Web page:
Leaders Who Genuinely Care

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Paul recommends two men whom he highly regarded as leaders who genuinely care; Timothy and Epaphroditus. These two stand out above the others. Two, every day men who did extraordinary things with and for other people.

Paul said of Timothy, “There is no one like- minded, who will naturally care for your state” (Philippians 2:20). Not all leaders take care of people in the same way. Interestingly, Paul’s criticism of other leaders is not that they had bad doctrine, but they did not have a genuine compassion for people or seek the interest of Jesus above all else. There is one man Paul could trust to truly care. Paul could entrust Timothy with these very special people because he cared for them like Paul did. He does not even seem to consider that Timothy would do otherwise. Paul was sure Timothy would follow through, just like he would have. Timothy was a genuine encouragement not only to the Philippians, but to Paul. Timothy was like a son to a father with Paul.

Leaders are genuinely concerned about those who follow. However, leaders need someone who genuinely care for them as well. Leaders need to be encouraged too. Leaders get discouraged just like everybody else. Leaders receive the “pot shots.” Leaders deal with the mess left by others. Paul was encouraged by Timothy. He knew he could leave what he had been doing with these people in good hands.  He would not have to worry about how they were being taught or treated. Timothy had a like-mind.

Timothy was also genuinely concerned for the Philippians. Notice the statements, “a genuine interest or genuine concern.” A leader puts the interest of others ahead of his own. In our “Me” driven society, this is rare. How often do we let our self-concern make our hearts insensitive to the needs of others?  A leader is aware of others and their needs. He has a sense when someone is not doing well. He reaches out. He seeks the wounded. How do we want a leader to care for us? We want him to be available. We want him to listen. We want his wisdom and guidance. We want him to pray with us. We want to know he genuinely does care.  He not only says it, but even more importantly, he shows it.

Have you ever met a man who claims to be a leader but spends all his time talking about himself? If he is always elevating himself and putting others down, will he go out of his way to make sure you are okay? That man will have no one to follow.  Think about how many homes and churches have suffered from self-willed leaders. It is sad when a man has that role but uses it selfishly. A leader serves for the good of those under his leadership, not his own good. Paul was sure Timothy would do just that. He learned it from Paul. The greatest encouragement Timothy gave others was that he served them.  His focus was on them. A genuine leader who cares does not act out of selfish ambition. He is lowly in mind and esteems others better than himself. He is always looking out for the interest of others (Phil. 2:3-4).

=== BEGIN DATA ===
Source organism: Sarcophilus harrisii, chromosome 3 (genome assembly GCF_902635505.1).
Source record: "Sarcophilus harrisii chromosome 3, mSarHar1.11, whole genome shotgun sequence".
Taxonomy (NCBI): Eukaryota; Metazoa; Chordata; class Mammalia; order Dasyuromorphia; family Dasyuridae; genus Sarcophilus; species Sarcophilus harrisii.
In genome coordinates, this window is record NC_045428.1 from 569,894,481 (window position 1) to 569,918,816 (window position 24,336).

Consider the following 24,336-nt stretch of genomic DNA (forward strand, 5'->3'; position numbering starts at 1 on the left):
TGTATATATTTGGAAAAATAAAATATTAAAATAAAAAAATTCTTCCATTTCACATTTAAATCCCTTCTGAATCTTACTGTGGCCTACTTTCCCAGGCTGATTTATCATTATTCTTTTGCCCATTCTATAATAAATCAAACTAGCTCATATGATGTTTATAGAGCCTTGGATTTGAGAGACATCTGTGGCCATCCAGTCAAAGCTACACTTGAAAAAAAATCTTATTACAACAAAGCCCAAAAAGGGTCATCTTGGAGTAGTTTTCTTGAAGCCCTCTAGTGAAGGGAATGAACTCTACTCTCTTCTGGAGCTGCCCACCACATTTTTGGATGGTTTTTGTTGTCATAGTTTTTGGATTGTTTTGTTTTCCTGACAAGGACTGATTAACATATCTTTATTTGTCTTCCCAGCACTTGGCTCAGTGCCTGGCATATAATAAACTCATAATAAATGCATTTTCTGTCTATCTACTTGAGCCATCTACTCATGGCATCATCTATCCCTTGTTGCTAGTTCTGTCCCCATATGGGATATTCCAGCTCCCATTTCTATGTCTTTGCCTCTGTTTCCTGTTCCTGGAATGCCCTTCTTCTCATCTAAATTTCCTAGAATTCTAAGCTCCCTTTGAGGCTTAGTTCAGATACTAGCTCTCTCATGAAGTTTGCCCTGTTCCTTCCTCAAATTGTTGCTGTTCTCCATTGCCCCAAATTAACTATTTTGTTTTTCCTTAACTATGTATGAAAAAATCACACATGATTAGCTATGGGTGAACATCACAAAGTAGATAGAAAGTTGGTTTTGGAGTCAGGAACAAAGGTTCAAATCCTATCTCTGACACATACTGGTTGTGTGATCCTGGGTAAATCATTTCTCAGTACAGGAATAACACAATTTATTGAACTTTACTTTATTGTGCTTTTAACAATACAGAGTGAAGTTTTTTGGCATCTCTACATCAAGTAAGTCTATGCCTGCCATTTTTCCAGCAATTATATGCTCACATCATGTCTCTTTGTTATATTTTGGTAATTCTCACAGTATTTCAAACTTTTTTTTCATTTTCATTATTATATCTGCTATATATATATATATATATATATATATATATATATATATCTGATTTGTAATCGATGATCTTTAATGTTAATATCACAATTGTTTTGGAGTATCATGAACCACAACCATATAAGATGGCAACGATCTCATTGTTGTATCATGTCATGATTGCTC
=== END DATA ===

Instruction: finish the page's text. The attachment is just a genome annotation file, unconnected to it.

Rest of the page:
Now consider the second man Paul recommends; Epaphroditus. He was a man who had the confidence of others. He went to Paul on behalf of the Philippians and became a great encouragement and comfort for Paul. He even risked his life for him. Leaders need to know others are looking out for them too.

Further, people do not follow a man they do not trust. Epaphroditus had gained the trust of the Philippians. When the Philippian brethren heard that Paul was in prison in Rome, they said, “We’re going to send somebody with some gifts and supplies so that he might minister to Paul’s needs” (Phil. 4:18; 2:25).  They chose Epaphroditus.  At some point he became gravely ill, literally “at the door of death.”

The greatest demonstration of Epaphroditus’ genuine concern was how he laid his life on the line. Epaphroditus learned that the people back in Philippi knew he was sick.  This caused Epaphroditus great distress. He is more concerned about their anxiety than he is about his own health. So, when he does get stronger, Paul says, “I’ll tell you what, Epaphroditus, you’re so upset and concerned about your loved ones.  I’m going to send you home.  You will feel better and I will feel better, and they will feel better too.” At great risk to his own life, due to severe illness, he was determined to complete what he had been sent to do. Epaphroditus chose against himself for the sake of somebody else.